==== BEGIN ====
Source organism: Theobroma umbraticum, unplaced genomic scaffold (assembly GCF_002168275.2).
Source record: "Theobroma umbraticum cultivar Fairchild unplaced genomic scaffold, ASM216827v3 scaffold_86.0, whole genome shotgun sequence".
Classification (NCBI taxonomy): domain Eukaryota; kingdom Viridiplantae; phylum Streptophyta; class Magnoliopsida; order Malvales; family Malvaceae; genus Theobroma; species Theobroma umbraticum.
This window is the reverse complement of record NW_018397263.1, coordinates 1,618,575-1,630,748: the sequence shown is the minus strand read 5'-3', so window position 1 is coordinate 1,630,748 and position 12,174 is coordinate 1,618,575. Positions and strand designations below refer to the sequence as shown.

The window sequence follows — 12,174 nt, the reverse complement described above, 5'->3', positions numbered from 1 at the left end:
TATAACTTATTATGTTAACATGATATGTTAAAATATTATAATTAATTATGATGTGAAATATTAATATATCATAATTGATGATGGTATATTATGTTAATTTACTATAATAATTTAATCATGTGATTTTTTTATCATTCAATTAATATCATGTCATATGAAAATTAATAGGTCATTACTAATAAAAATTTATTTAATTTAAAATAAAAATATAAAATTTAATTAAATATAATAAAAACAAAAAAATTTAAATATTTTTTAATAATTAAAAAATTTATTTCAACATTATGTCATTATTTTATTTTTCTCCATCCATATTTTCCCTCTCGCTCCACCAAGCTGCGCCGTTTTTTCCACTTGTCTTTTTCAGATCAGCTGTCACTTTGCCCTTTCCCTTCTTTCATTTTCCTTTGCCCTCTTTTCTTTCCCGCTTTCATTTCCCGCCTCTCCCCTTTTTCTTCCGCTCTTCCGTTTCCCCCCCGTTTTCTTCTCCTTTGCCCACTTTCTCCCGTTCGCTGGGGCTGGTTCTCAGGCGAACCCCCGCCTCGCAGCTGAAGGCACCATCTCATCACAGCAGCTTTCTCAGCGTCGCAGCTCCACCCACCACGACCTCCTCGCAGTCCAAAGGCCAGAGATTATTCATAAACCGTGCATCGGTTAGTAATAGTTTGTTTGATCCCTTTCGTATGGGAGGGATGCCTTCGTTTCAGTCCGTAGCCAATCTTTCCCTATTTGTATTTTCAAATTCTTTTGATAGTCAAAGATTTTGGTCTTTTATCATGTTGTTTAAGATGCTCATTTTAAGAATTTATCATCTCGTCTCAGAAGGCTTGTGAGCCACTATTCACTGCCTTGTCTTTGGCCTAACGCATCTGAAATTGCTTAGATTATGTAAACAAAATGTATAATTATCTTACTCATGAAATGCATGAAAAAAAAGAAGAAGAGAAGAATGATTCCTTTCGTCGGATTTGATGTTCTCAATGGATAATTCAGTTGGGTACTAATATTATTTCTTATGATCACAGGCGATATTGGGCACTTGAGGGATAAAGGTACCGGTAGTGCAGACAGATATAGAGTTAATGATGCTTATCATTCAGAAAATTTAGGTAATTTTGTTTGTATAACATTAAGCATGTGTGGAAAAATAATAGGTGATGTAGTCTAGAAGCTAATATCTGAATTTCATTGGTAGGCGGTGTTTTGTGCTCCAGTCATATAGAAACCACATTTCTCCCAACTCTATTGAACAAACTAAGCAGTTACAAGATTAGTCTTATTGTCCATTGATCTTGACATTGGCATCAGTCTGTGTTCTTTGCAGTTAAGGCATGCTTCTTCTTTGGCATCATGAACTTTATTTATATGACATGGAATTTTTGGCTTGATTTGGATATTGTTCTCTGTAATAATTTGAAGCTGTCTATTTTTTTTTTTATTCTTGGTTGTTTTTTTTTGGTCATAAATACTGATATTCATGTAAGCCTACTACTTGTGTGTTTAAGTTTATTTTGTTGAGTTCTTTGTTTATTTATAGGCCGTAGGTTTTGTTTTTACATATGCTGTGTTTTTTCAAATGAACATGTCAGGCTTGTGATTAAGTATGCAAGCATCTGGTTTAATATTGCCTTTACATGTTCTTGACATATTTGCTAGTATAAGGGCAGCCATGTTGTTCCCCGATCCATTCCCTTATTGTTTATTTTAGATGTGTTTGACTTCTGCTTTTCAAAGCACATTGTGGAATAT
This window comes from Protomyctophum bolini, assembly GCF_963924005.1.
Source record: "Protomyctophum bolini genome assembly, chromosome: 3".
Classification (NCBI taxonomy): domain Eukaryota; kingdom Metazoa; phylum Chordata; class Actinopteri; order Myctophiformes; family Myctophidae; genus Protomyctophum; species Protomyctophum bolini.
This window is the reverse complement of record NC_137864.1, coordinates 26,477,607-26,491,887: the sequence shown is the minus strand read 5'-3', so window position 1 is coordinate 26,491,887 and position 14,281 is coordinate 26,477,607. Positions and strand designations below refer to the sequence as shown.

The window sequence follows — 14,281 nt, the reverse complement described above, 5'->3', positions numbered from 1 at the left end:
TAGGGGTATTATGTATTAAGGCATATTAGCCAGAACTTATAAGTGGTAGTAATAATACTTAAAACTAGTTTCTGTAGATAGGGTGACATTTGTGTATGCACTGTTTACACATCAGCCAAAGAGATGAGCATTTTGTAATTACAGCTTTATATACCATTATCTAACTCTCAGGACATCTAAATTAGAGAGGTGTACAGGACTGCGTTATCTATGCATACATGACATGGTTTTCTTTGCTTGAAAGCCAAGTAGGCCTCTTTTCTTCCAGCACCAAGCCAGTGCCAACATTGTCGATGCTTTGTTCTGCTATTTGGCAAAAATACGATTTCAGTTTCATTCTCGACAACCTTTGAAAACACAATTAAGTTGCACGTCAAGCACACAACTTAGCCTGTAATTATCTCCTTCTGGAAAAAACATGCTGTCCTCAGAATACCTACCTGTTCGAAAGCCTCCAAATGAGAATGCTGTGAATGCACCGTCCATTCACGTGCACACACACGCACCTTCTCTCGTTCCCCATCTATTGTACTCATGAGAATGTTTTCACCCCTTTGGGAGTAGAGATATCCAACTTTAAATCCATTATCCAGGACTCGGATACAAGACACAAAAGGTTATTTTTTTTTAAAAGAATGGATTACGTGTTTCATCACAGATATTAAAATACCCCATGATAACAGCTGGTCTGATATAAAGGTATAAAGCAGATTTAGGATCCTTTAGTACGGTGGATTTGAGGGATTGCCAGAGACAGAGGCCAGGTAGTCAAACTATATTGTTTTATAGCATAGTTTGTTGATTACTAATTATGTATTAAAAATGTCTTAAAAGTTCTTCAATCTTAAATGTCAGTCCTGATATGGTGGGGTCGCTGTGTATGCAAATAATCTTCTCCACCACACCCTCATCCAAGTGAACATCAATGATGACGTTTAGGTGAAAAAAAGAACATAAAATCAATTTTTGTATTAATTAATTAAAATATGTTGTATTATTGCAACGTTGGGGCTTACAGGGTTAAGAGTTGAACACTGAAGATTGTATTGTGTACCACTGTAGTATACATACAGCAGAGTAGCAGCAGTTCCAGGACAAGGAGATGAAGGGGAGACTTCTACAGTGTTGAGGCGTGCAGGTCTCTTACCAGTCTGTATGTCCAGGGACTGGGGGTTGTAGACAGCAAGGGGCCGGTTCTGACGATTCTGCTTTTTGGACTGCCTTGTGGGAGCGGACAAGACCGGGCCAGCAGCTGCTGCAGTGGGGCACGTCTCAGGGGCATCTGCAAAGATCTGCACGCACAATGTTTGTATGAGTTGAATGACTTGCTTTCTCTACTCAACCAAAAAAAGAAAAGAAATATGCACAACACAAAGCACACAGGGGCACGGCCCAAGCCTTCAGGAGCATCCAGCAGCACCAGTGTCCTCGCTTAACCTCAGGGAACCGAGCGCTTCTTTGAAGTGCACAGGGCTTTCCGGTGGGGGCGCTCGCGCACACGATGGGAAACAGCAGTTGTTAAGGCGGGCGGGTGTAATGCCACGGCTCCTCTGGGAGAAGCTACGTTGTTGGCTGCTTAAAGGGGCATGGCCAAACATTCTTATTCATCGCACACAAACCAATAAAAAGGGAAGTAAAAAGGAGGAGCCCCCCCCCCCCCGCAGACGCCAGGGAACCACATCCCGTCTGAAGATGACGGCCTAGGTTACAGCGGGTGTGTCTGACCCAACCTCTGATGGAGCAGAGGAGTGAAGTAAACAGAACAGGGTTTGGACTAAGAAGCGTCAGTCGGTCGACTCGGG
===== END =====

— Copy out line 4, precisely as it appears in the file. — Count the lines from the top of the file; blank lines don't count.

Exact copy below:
This window is the reverse complement of record NW_018397263.1, coordinates 1,618,575-1,630,748: the sequence shown is the minus strand read 5'-3', so window position 1 is coordinate 1,630,748 and position 12,174 is coordinate 1,618,575. Positions and strand designations below refer to the sequence as shown.